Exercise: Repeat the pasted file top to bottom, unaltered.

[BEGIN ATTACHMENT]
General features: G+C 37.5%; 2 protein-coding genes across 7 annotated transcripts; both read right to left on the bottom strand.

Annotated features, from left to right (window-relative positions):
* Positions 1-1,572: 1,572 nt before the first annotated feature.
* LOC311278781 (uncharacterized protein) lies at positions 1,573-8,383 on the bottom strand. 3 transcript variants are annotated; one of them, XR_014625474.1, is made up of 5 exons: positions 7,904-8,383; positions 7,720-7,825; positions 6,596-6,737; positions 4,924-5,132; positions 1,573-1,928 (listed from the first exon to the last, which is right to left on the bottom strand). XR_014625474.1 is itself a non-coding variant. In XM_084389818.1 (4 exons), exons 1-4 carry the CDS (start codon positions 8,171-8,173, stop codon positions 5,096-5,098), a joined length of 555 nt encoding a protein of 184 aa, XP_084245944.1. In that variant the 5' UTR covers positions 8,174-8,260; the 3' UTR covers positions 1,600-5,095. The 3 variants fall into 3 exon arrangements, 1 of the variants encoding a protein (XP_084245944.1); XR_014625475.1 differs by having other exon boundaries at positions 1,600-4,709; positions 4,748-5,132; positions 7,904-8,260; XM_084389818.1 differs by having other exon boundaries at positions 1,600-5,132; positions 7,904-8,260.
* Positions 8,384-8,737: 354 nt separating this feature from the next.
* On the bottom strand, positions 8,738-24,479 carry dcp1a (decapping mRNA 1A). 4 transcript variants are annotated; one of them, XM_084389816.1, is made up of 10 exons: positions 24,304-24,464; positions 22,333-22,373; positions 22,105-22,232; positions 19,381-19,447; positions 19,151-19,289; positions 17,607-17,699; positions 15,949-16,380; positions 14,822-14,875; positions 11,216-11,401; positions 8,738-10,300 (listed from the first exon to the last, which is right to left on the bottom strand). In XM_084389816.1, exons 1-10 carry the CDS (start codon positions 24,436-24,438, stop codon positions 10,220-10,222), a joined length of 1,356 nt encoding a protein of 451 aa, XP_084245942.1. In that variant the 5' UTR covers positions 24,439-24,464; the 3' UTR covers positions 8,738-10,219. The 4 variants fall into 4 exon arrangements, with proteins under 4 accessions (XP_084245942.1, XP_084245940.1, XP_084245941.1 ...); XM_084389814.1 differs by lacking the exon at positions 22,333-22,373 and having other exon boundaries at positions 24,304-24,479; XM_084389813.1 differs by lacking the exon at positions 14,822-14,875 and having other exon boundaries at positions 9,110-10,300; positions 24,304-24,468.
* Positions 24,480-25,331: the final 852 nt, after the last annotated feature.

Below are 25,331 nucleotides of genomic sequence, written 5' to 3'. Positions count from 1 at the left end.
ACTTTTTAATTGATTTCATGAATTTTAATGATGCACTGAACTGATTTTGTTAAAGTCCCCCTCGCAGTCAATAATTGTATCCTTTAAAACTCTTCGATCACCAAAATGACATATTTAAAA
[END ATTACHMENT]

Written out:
General features: G+C 37.5%; 2 protein-coding genes across 7 annotated transcripts; both read right to left on the bottom strand.

Annotated features, from left to right (window-relative positions):
* Positions 1-1,572: 1,572 nt before the first annotated feature.
* LOC311278781 (uncharacterized protein) lies at positions 1,573-8,383 on the bottom strand. 3 transcript variants are annotated; one of them, XR_014625474.1, is made up of 5 exons: positions 7,904-8,383; positions 7,720-7,825; positions 6,596-6,737; positions 4,924-5,132; positions 1,573-1,928 (listed from the first exon to the last, which is right to left on the bottom strand). XR_014625474.1 is itself a non-coding variant. In XM_084389818.1 (4 exons), exons 1-4 carry the CDS (start codon positions 8,171-8,173, stop codon positions 5,096-5,098), a joined length of 555 nt encoding a protein of 184 aa, XP_084245944.1. In that variant the 5' UTR covers positions 8,174-8,260; the 3' UTR covers positions 1,600-5,095. The 3 variants fall into 3 exon arrangements, 1 of the variants encoding a protein (XP_084245944.1); XR_014625475.1 differs by having other exon boundaries at positions 1,600-4,709; positions 4,748-5,132; positions 7,904-8,260; XM_084389818.1 differs by having other exon boundaries at positions 1,600-5,132; positions 7,904-8,260.
* Positions 8,384-8,737: 354 nt separating this feature from the next.
* On the bottom strand, positions 8,738-24,479 carry dcp1a (decapping mRNA 1A). 4 transcript variants are annotated; one of them, XM_084389816.1, is made up of 10 exons: positions 24,304-24,464; positions 22,333-22,373; positions 22,105-22,232; positions 19,381-19,447; positions 19,151-19,289; positions 17,607-17,699; positions 15,949-16,380; positions 14,822-14,875; positions 11,216-11,401; positions 8,738-10,300 (listed from the first exon to the last, which is right to left on the bottom strand). In XM_084389816.1, exons 1-10 carry the CDS (start codon positions 24,436-24,438, stop codon positions 10,220-10,222), a joined length of 1,356 nt encoding a protein of 451 aa, XP_084245942.1. In that variant the 5' UTR covers positions 24,439-24,464; the 3' UTR covers positions 8,738-10,219. The 4 variants fall into 4 exon arrangements, with proteins under 4 accessions (XP_084245942.1, XP_084245940.1, XP_084245941.1 ...); XM_084389814.1 differs by lacking the exon at positions 22,333-22,373 and having other exon boundaries at positions 24,304-24,479; XM_084389813.1 differs by lacking the exon at positions 14,822-14,875 and having other exon boundaries at positions 9,110-10,300; positions 24,304-24,468.
* Positions 24,480-25,331: the final 852 nt, after the last annotated feature.

Below are 25,331 nucleotides of genomic sequence, written 5' to 3'. Positions count from 1 at the left end.
ACTTTTTAATTGATTTCATGAATTTTAATGATGCACTGAACTGATTTTGTTAAAGTCCCCCTCGCAGTCAATAATTGTATCCTTTAAAACTCTTCGATCACCAAAATGACATATTTAAAA